Yet Kyiv still has many ways it can improve its case for EU accession. As the Commission noted, Ukraine still needs to implement comprehensive judicial reform to root out shady judges and improve oversight. Ukraine’s anti-corruption authorities have made strides in combating graft, but they need to be truly independent to fully uphold their mandates. Both of these will make the Ukrainian economy more competitive and resilient and improve its attractiveness to foreign investors, all of which are key to mitigating some of the structural deficiencies the Commission noted in its report.
The recommendation for opening accession talks with Ukraine is a win for Kyiv and for its partners that want to see the country defeat Russia and formalize its integration with the European Union.
—Andrew D’Anieri is a resident fellow at the Atlantic Council’s Eurasia Center.
The start of accession negotiations—if approved by the twenty-seven EU leaders in December—is a major step for Ukraine. Russia’s invasion of Ukraine has clearly infused the EU enlargement process with some much-needed geopolitical meaning and urgency. Combined, the geopolitical moment and Kyiv’s impressive progress on domestic reforms while fighting a war have led to a promising change in Ukraine’s accession prospects over the long term.
But the transformations required on both sides—within the EU and for Ukraine—are too complex to allow for any more fast-tracking in the process. Ukrainian policymakers will have to sustain ambition and public support in the demanding process of aligning with EU standards. This ranges from judicial and public sector changes to deep economic, tax, and budgetary reforms across more than thirty so-called chapters, organized into six thematic clusters. Meanwhile, the EU and its member states will have to not only navigate contentious reforms of some of the pillars of the union but also find creative ways to offer Ukraine some quick wins and visible progress to maintain momentum for reforms on the path to full membership.
4. Where does this leave Moldova and Georgia?
The Commission’s recommendation to open accession talks with Moldova is another notch in President Maia Sandu’s sterling record of furthering her country’s aspirations for European integration. Chisinau and Kyiv are now in very similar places on their EU accession path, having made significant progress since gaining candidate status in July 2022 but with discrete reform priorities left to fulfill in the coming months. For Moldova, that means taking comprehensive measures to clean up its judicial system, continue to fight the oligarchs that preside over an entrenched system of high-level graft and organized crime, and make further progress on strengthening the country’s democracy and human rights protections. The stakes are high: Fugitive oligarch Ilan Shor and pro-Russian cadres reportedly met with Kremlin officials in Istanbul immediately after the Commission’s decision, as Moscow-oriented opposition parties in Moldova prepare to challenge Sandu in next fall’s presidential election.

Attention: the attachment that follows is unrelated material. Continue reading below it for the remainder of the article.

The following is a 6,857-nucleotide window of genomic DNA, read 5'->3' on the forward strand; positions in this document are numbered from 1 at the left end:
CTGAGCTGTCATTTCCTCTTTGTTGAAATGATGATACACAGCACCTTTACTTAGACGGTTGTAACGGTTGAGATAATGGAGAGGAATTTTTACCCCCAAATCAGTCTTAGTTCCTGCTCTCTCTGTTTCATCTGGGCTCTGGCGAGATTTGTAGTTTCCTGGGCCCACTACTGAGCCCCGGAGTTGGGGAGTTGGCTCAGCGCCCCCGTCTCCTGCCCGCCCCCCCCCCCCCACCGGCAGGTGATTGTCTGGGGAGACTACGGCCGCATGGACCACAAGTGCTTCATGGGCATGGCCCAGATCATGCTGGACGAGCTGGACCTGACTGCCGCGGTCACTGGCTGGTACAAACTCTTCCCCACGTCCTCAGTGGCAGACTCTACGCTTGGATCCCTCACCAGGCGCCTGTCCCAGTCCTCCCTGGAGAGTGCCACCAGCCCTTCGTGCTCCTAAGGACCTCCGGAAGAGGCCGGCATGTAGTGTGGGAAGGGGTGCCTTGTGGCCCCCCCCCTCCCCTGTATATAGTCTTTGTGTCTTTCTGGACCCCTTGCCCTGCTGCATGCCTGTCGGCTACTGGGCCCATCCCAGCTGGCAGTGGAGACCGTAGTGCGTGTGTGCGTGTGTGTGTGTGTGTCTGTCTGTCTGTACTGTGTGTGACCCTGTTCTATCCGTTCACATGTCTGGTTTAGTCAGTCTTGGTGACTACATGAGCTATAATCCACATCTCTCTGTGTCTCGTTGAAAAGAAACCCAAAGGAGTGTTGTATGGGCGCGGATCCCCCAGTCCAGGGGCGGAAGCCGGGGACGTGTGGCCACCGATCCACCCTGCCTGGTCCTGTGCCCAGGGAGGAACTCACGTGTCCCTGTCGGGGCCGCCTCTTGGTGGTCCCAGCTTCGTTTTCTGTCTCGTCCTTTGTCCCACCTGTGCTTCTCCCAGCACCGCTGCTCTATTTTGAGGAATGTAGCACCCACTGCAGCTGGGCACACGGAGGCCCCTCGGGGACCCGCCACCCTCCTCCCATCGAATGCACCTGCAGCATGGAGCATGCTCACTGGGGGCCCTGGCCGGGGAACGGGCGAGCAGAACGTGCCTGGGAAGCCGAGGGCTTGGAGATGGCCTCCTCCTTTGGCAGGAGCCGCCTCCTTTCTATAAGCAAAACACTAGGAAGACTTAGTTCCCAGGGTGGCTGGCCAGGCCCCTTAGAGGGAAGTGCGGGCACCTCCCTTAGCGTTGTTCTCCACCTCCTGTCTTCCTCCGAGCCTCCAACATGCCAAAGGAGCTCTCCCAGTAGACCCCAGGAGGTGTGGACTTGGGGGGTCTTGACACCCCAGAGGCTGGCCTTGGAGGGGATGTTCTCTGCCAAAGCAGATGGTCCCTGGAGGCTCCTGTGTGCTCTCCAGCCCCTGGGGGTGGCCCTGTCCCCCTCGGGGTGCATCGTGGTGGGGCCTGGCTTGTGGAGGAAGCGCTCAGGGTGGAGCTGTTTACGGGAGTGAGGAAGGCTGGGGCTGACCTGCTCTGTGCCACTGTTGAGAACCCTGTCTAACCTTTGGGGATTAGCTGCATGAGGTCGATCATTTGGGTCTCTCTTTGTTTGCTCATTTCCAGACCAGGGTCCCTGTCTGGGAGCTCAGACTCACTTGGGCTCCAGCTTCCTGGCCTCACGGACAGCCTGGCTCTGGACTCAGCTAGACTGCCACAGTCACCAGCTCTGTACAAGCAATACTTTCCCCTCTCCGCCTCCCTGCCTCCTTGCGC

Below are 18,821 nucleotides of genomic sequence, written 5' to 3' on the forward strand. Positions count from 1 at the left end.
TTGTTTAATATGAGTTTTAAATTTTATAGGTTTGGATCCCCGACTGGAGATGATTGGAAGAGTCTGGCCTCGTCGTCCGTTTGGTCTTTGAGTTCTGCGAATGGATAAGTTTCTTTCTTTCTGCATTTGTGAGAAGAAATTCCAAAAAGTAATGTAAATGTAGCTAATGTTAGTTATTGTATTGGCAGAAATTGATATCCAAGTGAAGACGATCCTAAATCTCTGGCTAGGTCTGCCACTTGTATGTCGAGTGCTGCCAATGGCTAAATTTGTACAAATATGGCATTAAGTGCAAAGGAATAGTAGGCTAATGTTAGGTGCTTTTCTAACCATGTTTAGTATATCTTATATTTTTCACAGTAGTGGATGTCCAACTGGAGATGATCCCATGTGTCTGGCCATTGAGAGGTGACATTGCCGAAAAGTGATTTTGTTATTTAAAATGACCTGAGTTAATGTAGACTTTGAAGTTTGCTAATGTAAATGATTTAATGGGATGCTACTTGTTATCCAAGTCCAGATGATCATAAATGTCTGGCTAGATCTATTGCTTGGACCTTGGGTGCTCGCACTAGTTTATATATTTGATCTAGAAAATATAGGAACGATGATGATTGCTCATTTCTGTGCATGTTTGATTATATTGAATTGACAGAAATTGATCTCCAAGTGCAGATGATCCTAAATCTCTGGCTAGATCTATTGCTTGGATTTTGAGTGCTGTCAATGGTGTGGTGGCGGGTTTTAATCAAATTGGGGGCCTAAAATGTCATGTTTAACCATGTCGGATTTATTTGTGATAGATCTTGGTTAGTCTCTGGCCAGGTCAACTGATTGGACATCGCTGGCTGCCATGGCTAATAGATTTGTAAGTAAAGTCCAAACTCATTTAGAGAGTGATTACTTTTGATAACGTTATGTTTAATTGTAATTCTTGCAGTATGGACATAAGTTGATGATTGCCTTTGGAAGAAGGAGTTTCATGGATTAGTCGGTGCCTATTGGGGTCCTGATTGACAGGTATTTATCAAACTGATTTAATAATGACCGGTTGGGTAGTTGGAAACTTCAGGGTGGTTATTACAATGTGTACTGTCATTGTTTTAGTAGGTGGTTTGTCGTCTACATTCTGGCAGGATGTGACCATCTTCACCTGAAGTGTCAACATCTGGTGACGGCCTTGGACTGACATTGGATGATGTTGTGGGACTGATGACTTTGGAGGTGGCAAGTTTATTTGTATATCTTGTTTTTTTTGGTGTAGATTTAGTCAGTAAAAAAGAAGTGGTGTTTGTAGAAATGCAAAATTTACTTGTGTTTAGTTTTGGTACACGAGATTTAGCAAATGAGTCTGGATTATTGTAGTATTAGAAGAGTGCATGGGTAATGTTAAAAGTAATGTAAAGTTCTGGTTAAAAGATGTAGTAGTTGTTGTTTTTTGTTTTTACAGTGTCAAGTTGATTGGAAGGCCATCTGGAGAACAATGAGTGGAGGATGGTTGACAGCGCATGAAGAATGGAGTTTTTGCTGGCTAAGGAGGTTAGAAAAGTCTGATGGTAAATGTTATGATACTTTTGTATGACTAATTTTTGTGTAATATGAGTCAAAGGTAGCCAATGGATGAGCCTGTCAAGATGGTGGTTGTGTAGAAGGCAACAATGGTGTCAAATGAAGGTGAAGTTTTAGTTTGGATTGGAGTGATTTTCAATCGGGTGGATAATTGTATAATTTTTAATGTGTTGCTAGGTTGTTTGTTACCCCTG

The European Commission’s recommendation of candidate status for Georgia comes roughly eighteen months after Moldova and Ukraine officially became EU candidates. Tbilisi has fallen behind Chisinau and Kyiv on the path to EU membership largely because it can’t seem to get out of its own way. The ruling Georgian Dream party, led by Bidzina Ivanishvili, has poisoned the country’s politics over the past several years by consolidating power, harassing civil society leaders, and playing footsie with Moscow while Russia continues to occupy 20 percent of the country’s territory and is conducting a major war of aggression against Ukraine. These policies have deeply polarized Georgia. Even so, 83 percent of Georgians want to join the EU, which the Commission noted in its report, but they are held hostage by political infighting in the capital and the government’s counterproductive policies.
5. What about Western Balkans countries?
The Commission report paints a mixed picture for the countries of the Western Balkans, some of which have been in the EU’s anteroom for two decades. Frustration among some in the region that Ukraine appears to have been fast-tracked by the EU for political reasons compares with Commission assessments of modest progress in reforms, at best, even among the most forward-leaning countries. If Albania and North Macedonia meet further EU demands and previous commitments, the Commission suggests opening negotiations on the first cluster of so-called “fundamentals” relating to public sector, judicial, and fundamental rights reforms. Self-proclaimed accession frontrunner Montenegro and the surprise winner of candidacy status last year, Bosnia and Herzegovina, have been left largely empty-handed after what Brussels considers limited progress.